HORSE diary

Updated: June 30, 2007, 2:22 PM ET
By Gary Wise | ESPN Poker Club

I've barely gotten to watch poker at this year's WSOP, but nothing was going to keep me from watching the final table of the $50,000. I mean, I've got this swanky press pass, and this is the final table of the biggest skill tournament of the year. Think standing on the 50-yard line for the Super Bowl … or the home dugout for Game 7 of the World Series (baseball's version). I feel like Spike Lee right about now, aside from my being a dopey white guy with my laptop busted open for the big day and watching competitors who are capable of victory.

I love the HORSE event. It's what the main event used to be: a gathering of the biggest and best with the eventual winner taking a title that really meant something as the hierarchy of poker excellence went. Don't get me wrong, the big one is still special, and you need to know what you're doing to sort your way through that many bodies, but it doesn't have the same feel as this one. In a deep-stacked, limit poker field, the donks can't shove all-in and hope to get lucky. This is an event in which the strong survive.

Since I was going to watch regardless, I thought it'd be a good idea to jot my thoughts down as the night proceeded. I eventually came to understand the error of my ways for reasons that will become evident in the second half of this story.

Seat 1: Kenny Tran
Seat 2: David Singer
Seat 3: Bruno Fitoussi
Seat 4: John Hanson
Seat 5: Freddy Deeb
Seat 6: Thor Hansen
Seat 7: Amnon Filippi
Seat 8: Barry Greenstein

2:30 p.m.: We're off to a good start. Tournament director Sammy Minutello started off the proceedings by introducing the players. A moment of nervousness produced this little gem: "Seat 2 is David Singer. David is an environmental lawyer and has had plenty of sex … er, success … sorry David."

2:34 p.m.: Sam introduces Hansen and his $40,000 stack. Hansen is confident enough in his chances that he's also playing in the $5,000 no-limit (six max) event.

JC Tran
Gail Oskin/WireImage.comJC Tran showed up to cheer on Filippi during the final table of the HORSE event.

2:37 p.m.: The play gets under way with a little seven-card stud. In the first hand, Amnon is pushing the action, which I expect we'll see most of the day. Filippi is the big stack and makes his living from playing in the big mixed cash games. Want to know how good he is? He and JC Tran have swapped pieces permanently, JC getting a small piece of Filippi's cash winnings, Amnon a small piece of JC's tournament monies. Hanson won the first hand, taking out Hansen in the process. It's all good: Hansen's got another tournament to play anyway.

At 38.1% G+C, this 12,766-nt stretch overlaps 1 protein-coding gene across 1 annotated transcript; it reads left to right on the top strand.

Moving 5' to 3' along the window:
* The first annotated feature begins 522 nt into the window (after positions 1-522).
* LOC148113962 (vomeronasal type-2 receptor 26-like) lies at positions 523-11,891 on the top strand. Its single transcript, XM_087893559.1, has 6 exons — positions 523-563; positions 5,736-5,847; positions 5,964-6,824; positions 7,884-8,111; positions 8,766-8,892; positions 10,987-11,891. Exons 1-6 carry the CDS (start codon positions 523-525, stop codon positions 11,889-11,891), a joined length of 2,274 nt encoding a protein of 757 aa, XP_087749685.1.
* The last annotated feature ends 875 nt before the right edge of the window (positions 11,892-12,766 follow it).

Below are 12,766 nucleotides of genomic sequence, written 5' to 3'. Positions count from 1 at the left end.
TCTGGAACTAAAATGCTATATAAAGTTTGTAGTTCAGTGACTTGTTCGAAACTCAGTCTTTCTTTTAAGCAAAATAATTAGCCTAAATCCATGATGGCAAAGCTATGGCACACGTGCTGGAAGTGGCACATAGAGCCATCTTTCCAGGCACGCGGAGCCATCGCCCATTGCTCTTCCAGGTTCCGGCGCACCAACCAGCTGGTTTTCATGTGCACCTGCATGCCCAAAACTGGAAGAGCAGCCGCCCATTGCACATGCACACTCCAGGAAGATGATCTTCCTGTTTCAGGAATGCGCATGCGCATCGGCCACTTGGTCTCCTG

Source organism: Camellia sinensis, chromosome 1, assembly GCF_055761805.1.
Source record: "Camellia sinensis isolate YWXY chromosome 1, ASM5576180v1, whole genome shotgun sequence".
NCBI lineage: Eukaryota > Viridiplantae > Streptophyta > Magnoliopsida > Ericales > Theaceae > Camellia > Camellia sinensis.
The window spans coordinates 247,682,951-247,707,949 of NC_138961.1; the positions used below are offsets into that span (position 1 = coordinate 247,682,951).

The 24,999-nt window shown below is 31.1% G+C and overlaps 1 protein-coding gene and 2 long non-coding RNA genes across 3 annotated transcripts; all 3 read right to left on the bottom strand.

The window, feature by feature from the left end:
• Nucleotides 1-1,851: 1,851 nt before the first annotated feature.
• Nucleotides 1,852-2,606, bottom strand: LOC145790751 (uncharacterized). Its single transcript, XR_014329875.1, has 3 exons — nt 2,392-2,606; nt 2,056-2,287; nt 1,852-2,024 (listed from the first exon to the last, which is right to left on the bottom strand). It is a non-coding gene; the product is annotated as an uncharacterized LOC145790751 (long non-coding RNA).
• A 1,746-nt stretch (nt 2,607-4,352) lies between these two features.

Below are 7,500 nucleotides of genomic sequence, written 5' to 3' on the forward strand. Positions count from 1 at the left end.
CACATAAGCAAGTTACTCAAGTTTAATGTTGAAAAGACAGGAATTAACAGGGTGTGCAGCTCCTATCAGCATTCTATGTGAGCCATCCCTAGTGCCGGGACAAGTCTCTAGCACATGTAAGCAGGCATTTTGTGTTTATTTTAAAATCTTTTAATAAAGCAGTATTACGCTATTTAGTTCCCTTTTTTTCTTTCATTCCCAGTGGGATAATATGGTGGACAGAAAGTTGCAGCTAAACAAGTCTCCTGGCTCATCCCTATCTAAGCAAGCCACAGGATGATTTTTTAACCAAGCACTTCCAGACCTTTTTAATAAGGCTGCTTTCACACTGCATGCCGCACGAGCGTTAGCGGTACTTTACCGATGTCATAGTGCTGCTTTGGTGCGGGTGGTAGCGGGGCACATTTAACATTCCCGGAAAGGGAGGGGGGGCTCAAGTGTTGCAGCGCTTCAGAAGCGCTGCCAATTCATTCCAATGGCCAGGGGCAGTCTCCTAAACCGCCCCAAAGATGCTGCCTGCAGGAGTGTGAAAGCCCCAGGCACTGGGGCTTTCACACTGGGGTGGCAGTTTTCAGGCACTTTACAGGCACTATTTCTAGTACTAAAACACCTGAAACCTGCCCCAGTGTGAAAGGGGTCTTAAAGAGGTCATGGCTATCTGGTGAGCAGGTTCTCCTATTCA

2:54 p.m.: Freddy Deeb is starting to take over the table. Deeb is a personal favorite, a 5-foot-tall package of living dynamite. He's also your basic American success story. He came here for school, lost touch with his parents when Lebanon was thrown into civil war, lost his student visa, couldn't work, was basically broke, took his last $200 on a gambling trip, spent half on the hotel and turned the other half into a poker fortune. Beautiful stuff. He's even wearing the lucky shirt that led him to victory against Phil Ivey in that hand in the 2003 ESPN episodes.

3:02 p.m.: Brian Wilson and the always-knowledgeable Jeremiah Smith just joined me to watch. Smith jumped right into the conversation we were having about Erick Lindgren's golf bet (mentioned in my last column). Just as Wilson joined us, 'Miah mentioned that Erick is here, playing in the $5,000 short-handed.

Erick Lindgren
Ethan Miller/Getty ImagesErick Lindgren has $7,314,825 in career earnings.

Wise: "Can you imagine playing poker the day after doing that?"
Wilson: "I can't imagine doing anything the day after doing that."

Seventy-two holes in 105-plus degree heat out in the desert. Pretty remarkable feat. They're calling it one of the better prop bets of the last 50 years.

3:06 p.m.: A couple of Deeb fans actually made signs to show their support. Can you imagine the possibilities? John 3:16 and ESPN anagrams everywhere? It would be glorious. A few anagram possibilities:

Everyone
Sucks at
Poker
Now

EDog
Strokes
Par
Neatly

Every
Sucker
Pokers
Nonchalantly

Entertainment
Sports and
Poker
Network

Erik
Seidel
Punishes
Nits

I can't believe I've spent 10 minutes thinking about this. I can't believe no one else is helping me. Actually, yes … yes I can.

3:21 p.m.: I was commenting on how much I like Fitoussi for his warmth. Cue Brian; "Who Bruno? I hate France, I hate the French, I hate Paris. Bruno's a nice guy, though." Brian is a delicate sparrow in a field of daisies.

3:23 p.m.: Greenstein just moved all-in, stood up and got out a pen in expectation of signing a copy of his book, as has become his habit upon getting eliminated. Deeb made him put the pen away and sit down before the final card got dealt. It finally did, Greenstein was out and had to go through the process all over again. This time, Sam announced, "Barry Greenstein, Joey Sebok's dad, is eliminated in seventh place." It was a moment of vindication for Joe, who's gotten very used to being called "Barry Greenstein's son."

3:37 p.m.: Singer just won a couple of pots and deserves some love here. Singer is one of those quiet types who despises the fact that louder is often seen as better in televised poker. Can't blame, him, since he'd get a lot more hype if poker media were purely accomplishment-driven.